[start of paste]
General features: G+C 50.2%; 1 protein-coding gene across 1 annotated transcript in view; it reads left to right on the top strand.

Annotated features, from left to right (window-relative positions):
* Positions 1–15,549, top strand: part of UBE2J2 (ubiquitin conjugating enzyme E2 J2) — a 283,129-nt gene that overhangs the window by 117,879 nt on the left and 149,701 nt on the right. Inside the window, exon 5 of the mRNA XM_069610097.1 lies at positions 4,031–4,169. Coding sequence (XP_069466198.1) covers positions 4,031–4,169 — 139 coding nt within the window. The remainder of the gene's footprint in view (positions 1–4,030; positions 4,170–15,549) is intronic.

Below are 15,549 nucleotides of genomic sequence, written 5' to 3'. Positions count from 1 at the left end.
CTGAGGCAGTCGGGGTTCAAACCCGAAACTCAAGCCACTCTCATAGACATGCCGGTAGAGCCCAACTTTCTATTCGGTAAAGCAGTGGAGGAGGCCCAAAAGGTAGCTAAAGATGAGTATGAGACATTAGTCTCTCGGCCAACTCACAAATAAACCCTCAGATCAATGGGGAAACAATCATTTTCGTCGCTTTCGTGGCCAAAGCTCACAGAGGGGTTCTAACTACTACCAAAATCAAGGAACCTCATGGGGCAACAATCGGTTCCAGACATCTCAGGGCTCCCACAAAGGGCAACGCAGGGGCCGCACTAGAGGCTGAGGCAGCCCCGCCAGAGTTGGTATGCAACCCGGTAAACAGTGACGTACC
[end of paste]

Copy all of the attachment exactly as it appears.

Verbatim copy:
General features: G+C 50.2%; 1 protein-coding gene across 1 annotated transcript in view; it reads left to right on the top strand.

Annotated features, from left to right (window-relative positions):
* Positions 1–15,549, top strand: part of UBE2J2 (ubiquitin conjugating enzyme E2 J2) — a 283,129-nt gene that overhangs the window by 117,879 nt on the left and 149,701 nt on the right. Inside the window, exon 5 of the mRNA XM_069610097.1 lies at positions 4,031–4,169. Coding sequence (XP_069466198.1) covers positions 4,031–4,169 — 139 coding nt within the window. The remainder of the gene's footprint in view (positions 1–4,030; positions 4,170–15,549) is intronic.

Below are 15,549 nucleotides of genomic sequence, written 5' to 3'. Positions count from 1 at the left end.
CTGAGGCAGTCGGGGTTCAAACCCGAAACTCAAGCCACTCTCATAGACATGCCGGTAGAGCCCAACTTTCTATTCGGTAAAGCAGTGGAGGAGGCCCAAAAGGTAGCTAAAGATGAGTATGAGACATTAGTCTCTCGGCCAACTCACAAATAAACCCTCAGATCAATGGGGAAACAATCATTTTCGTCGCTTTCGTGGCCAAAGCTCACAGAGGGGTTCTAACTACTACCAAAATCAAGGAACCTCATGGGGCAACAATCGGTTCCAGACATCTCAGGGCTCCCACAAAGGGCAACGCAGGGGCCGCACTAGAGGCTGAGGCAGCCCCGCCAGAGTTGGTATGCAACCCGGTAAACAGTGACGTACC